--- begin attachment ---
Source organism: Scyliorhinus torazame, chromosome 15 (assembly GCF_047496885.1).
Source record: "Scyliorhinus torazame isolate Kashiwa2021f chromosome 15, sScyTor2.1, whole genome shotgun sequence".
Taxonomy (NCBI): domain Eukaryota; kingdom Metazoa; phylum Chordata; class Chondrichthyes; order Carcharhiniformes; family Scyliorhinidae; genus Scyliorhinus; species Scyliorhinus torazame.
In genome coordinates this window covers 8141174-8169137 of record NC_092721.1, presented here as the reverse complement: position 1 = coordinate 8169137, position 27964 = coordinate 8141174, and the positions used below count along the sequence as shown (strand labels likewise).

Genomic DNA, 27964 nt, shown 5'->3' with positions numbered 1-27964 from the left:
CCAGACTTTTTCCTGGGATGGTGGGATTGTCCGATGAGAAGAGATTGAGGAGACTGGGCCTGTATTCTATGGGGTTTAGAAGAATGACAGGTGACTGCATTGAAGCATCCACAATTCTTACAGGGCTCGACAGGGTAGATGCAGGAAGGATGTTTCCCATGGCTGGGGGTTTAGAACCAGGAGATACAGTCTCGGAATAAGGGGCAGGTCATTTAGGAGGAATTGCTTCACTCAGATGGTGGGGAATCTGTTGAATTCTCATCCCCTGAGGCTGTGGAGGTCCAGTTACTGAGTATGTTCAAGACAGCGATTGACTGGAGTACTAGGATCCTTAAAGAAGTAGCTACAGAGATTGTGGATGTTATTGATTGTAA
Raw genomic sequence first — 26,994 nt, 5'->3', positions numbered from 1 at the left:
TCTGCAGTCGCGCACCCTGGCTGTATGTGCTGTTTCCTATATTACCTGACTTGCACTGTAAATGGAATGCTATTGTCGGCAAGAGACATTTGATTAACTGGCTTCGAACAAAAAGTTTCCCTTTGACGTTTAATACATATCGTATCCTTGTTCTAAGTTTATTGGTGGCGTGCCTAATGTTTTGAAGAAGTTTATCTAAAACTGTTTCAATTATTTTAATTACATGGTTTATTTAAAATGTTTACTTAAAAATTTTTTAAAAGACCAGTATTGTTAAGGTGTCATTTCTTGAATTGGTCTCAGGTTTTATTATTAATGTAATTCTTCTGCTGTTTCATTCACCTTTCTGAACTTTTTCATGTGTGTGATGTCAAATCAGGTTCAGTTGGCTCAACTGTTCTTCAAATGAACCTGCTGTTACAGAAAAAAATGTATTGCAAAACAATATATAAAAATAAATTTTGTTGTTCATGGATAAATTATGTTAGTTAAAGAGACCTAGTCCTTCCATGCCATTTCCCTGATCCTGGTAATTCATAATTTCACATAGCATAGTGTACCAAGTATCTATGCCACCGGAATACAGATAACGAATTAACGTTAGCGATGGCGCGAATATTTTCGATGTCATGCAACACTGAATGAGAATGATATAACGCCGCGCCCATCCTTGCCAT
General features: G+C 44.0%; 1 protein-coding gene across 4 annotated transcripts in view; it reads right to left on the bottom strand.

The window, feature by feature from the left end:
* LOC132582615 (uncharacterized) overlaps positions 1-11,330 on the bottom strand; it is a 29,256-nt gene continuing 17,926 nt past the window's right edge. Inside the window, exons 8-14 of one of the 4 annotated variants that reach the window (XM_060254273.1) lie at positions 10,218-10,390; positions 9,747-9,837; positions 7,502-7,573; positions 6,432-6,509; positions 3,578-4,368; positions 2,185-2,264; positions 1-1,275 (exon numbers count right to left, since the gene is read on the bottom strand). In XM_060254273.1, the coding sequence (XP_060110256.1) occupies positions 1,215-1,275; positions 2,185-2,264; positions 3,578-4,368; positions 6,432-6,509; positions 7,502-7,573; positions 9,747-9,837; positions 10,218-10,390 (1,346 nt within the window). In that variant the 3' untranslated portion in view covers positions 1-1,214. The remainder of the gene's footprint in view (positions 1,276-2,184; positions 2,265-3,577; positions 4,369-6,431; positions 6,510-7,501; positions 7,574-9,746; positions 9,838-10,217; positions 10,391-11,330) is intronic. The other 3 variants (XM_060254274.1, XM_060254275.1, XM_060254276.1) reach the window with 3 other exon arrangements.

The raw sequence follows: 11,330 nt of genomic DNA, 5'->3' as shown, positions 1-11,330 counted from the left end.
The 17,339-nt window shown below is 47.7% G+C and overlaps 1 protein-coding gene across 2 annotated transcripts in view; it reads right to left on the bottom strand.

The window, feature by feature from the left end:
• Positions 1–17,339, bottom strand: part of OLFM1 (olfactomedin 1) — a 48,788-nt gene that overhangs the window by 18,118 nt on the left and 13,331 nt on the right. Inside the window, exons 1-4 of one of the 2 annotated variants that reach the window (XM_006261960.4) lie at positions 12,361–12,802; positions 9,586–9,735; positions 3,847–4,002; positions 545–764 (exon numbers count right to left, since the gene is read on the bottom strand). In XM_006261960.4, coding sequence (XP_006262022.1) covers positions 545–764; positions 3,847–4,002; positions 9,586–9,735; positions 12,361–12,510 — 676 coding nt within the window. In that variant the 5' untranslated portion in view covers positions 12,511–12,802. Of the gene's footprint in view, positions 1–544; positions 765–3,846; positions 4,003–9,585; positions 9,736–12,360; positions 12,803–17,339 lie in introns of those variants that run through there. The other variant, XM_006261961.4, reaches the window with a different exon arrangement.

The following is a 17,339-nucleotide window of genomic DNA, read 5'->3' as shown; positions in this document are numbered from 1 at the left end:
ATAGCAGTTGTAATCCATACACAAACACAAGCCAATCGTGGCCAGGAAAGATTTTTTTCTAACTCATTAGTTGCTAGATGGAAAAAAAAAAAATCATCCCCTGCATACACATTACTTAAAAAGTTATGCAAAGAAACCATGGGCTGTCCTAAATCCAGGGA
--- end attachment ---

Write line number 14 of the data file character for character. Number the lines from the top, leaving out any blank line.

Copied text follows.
The window, feature by feature from the left end: